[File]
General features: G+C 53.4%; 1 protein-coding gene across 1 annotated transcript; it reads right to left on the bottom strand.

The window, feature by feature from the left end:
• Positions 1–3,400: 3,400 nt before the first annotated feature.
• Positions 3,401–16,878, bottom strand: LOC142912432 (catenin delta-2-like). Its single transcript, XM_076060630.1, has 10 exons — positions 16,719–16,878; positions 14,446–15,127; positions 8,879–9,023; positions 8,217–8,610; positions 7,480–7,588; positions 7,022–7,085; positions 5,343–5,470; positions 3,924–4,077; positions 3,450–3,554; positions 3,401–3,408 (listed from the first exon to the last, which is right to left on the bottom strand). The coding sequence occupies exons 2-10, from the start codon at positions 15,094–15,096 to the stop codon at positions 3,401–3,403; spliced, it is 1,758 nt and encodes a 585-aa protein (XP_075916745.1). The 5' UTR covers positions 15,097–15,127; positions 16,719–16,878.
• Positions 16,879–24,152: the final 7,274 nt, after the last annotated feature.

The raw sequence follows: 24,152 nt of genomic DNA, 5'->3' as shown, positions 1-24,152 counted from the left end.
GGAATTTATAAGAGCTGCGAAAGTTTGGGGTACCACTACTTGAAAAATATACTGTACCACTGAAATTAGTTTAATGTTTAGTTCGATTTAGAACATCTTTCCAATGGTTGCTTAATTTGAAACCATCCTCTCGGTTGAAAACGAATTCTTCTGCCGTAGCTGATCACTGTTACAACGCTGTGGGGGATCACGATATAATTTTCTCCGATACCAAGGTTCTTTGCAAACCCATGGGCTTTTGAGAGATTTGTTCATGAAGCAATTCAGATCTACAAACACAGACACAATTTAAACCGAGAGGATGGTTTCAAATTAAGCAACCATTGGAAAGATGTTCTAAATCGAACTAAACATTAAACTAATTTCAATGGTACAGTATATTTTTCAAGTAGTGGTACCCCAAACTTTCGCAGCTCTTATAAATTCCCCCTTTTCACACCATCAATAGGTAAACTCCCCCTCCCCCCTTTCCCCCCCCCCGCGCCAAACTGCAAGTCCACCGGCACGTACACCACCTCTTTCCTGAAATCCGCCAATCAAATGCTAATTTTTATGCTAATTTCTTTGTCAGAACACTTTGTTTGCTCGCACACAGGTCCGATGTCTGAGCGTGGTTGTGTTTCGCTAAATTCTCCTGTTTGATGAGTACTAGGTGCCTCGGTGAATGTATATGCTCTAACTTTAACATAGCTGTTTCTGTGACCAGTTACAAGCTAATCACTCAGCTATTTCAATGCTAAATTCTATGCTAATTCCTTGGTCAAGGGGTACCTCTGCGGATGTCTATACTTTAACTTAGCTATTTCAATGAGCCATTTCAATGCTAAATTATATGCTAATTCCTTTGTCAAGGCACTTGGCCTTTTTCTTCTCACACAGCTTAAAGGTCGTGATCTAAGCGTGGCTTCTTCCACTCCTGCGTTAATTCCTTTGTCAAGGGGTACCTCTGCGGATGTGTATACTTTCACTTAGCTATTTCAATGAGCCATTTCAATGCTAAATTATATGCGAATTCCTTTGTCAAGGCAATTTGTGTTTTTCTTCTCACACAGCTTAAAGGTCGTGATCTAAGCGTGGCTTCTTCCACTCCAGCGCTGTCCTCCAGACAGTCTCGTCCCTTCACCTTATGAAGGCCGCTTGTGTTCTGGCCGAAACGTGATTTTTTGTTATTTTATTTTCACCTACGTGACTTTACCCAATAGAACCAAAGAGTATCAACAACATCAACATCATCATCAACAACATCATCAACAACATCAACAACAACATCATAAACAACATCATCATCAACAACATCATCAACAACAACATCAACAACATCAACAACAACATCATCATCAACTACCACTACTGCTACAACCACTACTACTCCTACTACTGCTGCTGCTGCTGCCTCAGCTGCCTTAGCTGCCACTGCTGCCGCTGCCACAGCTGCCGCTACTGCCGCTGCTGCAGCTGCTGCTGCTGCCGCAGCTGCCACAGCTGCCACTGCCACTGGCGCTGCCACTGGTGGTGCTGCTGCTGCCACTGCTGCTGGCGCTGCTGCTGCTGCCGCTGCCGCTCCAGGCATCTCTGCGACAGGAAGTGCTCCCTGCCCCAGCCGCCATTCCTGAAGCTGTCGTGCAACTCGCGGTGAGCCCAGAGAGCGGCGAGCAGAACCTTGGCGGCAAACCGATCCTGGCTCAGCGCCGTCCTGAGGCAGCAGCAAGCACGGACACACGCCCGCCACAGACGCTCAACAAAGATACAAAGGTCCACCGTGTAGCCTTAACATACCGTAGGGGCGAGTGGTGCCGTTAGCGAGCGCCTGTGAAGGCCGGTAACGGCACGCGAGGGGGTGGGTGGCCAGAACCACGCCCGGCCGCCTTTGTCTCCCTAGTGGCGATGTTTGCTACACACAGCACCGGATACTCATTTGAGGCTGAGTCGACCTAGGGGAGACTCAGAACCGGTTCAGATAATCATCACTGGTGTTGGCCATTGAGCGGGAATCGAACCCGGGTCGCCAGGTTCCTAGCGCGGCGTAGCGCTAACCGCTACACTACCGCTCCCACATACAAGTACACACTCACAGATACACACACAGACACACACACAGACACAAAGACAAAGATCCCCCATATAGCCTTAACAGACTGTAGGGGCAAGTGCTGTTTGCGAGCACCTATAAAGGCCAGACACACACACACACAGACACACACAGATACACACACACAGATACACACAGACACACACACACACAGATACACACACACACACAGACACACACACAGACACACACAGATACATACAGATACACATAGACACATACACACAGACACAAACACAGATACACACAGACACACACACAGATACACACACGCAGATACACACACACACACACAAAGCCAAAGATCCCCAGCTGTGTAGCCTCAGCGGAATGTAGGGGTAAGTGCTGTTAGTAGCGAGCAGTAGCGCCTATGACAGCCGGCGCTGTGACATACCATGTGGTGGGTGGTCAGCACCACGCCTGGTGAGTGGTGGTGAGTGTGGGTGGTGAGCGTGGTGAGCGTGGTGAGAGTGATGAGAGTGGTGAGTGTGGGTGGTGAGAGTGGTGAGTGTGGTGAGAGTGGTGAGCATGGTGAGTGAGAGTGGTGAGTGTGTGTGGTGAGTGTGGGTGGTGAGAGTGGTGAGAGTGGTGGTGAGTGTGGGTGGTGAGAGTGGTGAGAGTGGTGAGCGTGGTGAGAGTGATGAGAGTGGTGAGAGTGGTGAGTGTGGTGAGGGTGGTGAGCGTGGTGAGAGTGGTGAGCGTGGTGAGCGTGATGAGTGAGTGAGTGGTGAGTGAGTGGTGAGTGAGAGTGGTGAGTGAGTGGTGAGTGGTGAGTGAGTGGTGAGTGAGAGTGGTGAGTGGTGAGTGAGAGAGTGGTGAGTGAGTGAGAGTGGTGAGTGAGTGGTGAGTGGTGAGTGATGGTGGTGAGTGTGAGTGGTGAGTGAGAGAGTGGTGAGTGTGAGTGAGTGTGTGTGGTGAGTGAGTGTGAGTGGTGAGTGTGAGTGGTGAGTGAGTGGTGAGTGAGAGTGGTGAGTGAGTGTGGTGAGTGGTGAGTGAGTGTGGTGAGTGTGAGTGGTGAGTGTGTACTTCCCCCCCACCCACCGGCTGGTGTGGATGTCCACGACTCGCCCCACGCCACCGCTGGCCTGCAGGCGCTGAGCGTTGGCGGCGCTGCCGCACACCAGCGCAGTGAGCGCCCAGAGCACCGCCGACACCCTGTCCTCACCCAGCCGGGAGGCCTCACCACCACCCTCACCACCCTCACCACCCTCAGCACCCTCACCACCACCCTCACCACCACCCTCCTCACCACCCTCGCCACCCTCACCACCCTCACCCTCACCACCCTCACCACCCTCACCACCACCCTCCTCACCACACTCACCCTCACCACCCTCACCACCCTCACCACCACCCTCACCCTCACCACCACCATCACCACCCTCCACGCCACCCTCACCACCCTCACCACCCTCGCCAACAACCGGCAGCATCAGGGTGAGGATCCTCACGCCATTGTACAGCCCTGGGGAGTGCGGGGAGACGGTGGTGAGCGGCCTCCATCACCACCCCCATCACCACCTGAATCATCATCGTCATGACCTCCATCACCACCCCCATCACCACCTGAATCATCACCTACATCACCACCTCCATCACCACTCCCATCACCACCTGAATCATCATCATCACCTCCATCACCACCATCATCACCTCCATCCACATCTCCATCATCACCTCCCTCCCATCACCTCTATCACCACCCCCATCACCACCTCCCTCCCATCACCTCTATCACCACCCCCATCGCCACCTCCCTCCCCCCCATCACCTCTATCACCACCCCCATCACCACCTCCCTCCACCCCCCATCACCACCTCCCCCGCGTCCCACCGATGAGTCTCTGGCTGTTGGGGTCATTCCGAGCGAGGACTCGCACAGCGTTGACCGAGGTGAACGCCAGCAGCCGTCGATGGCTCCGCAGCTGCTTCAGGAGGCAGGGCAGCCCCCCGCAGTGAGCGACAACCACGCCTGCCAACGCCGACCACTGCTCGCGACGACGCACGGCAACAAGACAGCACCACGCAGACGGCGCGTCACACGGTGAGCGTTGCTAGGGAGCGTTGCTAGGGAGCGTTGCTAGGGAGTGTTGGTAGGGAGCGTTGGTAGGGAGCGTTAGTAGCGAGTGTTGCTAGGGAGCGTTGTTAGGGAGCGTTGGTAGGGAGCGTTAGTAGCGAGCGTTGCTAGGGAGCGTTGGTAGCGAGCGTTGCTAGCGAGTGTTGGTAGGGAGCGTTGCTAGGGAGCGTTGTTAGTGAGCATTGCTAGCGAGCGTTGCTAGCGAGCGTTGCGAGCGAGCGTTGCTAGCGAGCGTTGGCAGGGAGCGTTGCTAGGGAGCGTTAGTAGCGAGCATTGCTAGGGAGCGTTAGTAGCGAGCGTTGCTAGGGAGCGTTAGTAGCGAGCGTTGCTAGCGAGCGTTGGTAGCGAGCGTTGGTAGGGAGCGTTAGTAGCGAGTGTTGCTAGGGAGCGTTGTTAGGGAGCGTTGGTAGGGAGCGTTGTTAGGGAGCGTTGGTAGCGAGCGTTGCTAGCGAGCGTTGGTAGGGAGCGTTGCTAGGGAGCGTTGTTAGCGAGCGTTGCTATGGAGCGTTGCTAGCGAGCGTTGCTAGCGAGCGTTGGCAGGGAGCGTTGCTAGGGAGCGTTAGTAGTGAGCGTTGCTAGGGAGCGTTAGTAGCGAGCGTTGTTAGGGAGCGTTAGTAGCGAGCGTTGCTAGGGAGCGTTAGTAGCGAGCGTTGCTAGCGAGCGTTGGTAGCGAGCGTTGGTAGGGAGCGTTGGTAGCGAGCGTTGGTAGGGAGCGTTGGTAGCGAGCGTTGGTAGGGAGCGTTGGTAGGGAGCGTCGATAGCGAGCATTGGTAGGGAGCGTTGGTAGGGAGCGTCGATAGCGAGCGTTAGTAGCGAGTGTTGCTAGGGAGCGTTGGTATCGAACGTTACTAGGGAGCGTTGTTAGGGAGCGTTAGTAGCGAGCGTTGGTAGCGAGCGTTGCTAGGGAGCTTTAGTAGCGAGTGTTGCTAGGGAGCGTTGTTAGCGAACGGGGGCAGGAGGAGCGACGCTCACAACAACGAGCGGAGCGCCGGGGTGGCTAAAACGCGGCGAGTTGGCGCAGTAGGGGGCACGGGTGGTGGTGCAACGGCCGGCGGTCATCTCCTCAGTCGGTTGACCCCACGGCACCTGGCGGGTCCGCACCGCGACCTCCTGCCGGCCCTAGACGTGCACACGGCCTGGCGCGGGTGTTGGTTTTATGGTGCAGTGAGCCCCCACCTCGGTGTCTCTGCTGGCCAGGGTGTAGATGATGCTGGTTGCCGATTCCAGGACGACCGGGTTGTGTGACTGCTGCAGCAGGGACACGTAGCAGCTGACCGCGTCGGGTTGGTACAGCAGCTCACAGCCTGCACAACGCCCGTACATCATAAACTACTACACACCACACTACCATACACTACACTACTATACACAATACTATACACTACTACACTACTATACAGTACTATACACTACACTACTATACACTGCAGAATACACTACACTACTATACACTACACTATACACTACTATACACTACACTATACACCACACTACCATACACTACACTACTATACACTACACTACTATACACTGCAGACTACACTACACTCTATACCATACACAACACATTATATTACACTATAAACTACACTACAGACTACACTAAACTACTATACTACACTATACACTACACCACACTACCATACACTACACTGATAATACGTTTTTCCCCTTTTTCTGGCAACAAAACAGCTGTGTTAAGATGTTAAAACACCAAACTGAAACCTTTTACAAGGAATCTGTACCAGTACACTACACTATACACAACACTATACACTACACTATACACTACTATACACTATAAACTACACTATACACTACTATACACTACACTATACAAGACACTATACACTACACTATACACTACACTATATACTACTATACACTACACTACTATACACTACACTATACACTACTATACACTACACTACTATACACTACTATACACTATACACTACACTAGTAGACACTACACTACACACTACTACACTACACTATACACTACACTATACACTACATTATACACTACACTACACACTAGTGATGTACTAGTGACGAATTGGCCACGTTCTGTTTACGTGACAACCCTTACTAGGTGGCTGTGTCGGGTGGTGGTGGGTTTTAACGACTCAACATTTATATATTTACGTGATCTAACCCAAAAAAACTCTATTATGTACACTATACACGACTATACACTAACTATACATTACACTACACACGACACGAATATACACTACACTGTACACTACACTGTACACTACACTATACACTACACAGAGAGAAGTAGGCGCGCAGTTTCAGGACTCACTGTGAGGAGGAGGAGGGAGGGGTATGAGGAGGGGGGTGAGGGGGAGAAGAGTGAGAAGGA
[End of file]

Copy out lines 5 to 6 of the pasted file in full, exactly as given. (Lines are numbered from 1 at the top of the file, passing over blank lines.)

• Positions 16,879–24,152: the final 7,274 nt, after the last annotated feature.

The raw sequence follows: 24,152 nt of genomic DNA, 5'->3' as shown, positions 1-24,152 counted from the left end.